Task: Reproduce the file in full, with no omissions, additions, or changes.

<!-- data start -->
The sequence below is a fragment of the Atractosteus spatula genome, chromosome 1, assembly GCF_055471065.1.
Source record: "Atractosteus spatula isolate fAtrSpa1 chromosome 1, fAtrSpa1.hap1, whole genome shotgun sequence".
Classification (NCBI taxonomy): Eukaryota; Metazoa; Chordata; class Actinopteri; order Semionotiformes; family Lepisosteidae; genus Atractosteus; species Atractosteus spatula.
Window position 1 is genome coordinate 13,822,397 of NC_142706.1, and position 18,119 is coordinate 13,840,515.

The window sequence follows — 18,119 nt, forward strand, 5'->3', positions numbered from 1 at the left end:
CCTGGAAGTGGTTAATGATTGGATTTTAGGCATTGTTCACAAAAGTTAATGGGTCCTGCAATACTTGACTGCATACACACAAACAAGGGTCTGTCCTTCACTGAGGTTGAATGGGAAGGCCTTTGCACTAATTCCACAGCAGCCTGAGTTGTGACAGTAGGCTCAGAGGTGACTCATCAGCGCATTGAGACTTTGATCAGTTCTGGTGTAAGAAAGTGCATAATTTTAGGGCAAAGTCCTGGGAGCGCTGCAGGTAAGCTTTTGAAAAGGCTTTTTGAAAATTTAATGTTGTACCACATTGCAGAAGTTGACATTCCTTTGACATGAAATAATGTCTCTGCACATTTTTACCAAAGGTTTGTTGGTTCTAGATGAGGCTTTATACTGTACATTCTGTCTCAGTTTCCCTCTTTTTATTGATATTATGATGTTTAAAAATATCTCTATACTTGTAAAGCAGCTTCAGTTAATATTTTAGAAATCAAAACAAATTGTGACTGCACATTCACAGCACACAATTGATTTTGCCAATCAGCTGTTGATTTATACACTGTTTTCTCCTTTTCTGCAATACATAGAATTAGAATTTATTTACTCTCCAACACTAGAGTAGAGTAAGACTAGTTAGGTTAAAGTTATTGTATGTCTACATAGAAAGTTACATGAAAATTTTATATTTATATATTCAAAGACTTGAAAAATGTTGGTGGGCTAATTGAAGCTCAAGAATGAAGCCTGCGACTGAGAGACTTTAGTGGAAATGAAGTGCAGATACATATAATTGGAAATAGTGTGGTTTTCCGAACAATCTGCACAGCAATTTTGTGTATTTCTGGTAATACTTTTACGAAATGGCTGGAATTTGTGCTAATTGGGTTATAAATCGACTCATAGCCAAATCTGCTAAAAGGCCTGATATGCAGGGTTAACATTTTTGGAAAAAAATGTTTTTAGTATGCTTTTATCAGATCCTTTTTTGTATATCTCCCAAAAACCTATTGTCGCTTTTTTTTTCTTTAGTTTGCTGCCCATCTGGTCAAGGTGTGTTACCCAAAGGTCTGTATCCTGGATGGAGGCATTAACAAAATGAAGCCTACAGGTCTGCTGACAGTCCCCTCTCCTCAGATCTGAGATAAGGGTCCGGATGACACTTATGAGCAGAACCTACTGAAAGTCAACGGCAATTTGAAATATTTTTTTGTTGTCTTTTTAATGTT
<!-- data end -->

The sequence below is a fragment of the Atractosteus spatula genome, chromosome 1, assembly GCF_055471065.1.
Source record: "Atractosteus spatula isolate fAtrSpa1 chromosome 1, fAtrSpa1.hap1, whole genome shotgun sequence".
Classification (NCBI taxonomy): Eukaryota; Metazoa; Chordata; class Actinopteri; order Semionotiformes; family Lepisosteidae; genus Atractosteus; species Atractosteus spatula.
Window position 1 is genome coordinate 13,822,397 of NC_142706.1, and position 18,119 is coordinate 13,840,515.

The window sequence follows — 18,119 nt, forward strand, 5'->3', positions numbered from 1 at the left end:
CCTGGAAGTGGTTAATGATTGGATTTTAGGCATTGTTCACAAAAGTTAATGGGTCCTGCAATACTTGACTGCATACACACAAACAAGGGTCTGTCCTTCACTGAGGTTGAATGGGAAGGCCTTTGCACTAATTCCACAGCAGCCTGAGTTGTGACAGTAGGCTCAGAGGTGACTCATCAGCGCATTGAGACTTTGATCAGTTCTGGTGTAAGAAAGTGCATAATTTTAGGGCAAAGTCCTGGGAGCGCTGCAGGTAAGCTTTTGAAAAGGCTTTTTGAAAATTTAATGTTGTACCACATTGCAGAAGTTGACATTCCTTTGACATGAAATAATGTCTCTGCACATTTTTACCAAAGGTTTGTTGGTTCTAGATGAGGCTTTATACTGTACATTCTGTCTCAGTTTCCCTCTTTTTATTGATATTATGATGTTTAAAAATATCTCTATACTTGTAAAGCAGCTTCAGTTAATATTTTAGAAATCAAAACAAATTGTGACTGCACATTCACAGCACACAATTGATTTTGCCAATCAGCTGTTGATTTATACACTGTTTTCTCCTTTTCTGCAATACATAGAATTAGAATTTATTTACTCTCCAACACTAGAGTAGAGTAAGACTAGTTAGGTTAAAGTTATTGTATGTCTACATAGAAAGTTACATGAAAATTTTATATTTATATATTCAAAGACTTGAAAAATGTTGGTGGGCTAATTGAAGCTCAAGAATGAAGCCTGCGACTGAGAGACTTTAGTGGAAATGAAGTGCAGATACATATAATTGGAAATAGTGTGGTTTTCCGAACAATCTGCACAGCAATTTTGTGTATTTCTGGTAATACTTTTACGAAATGGCTGGAATTTGTGCTAATTGGGTTATAAATCGACTCATAGCCAAATCTGCTAAAAGGCCTGATATGCAGGGTTAACATTTTTGGAAAAAAATGTTTTTAGTATGCTTTTATCAGATCCTTTTTTGTATATCTCCCAAAAACCTATTGTCGCTTTTTTTTTCTTTAGTTTGCTGCCCATCTGGTCAAGGTGTGTTACCCAAAGGTCTGTATCCTGGATGGAGGCATTAACAAAATGAAGCCTACAGGTCTGCTGACAGTCCCCTCTCCTCAGATCTGAGATAAGGGTCCGGATGACACTTATGAGCAGAACCTACTGAAAGTCAACGGCAATTTGAAATATTTTTTTGTTGTCTTTTTAATGTT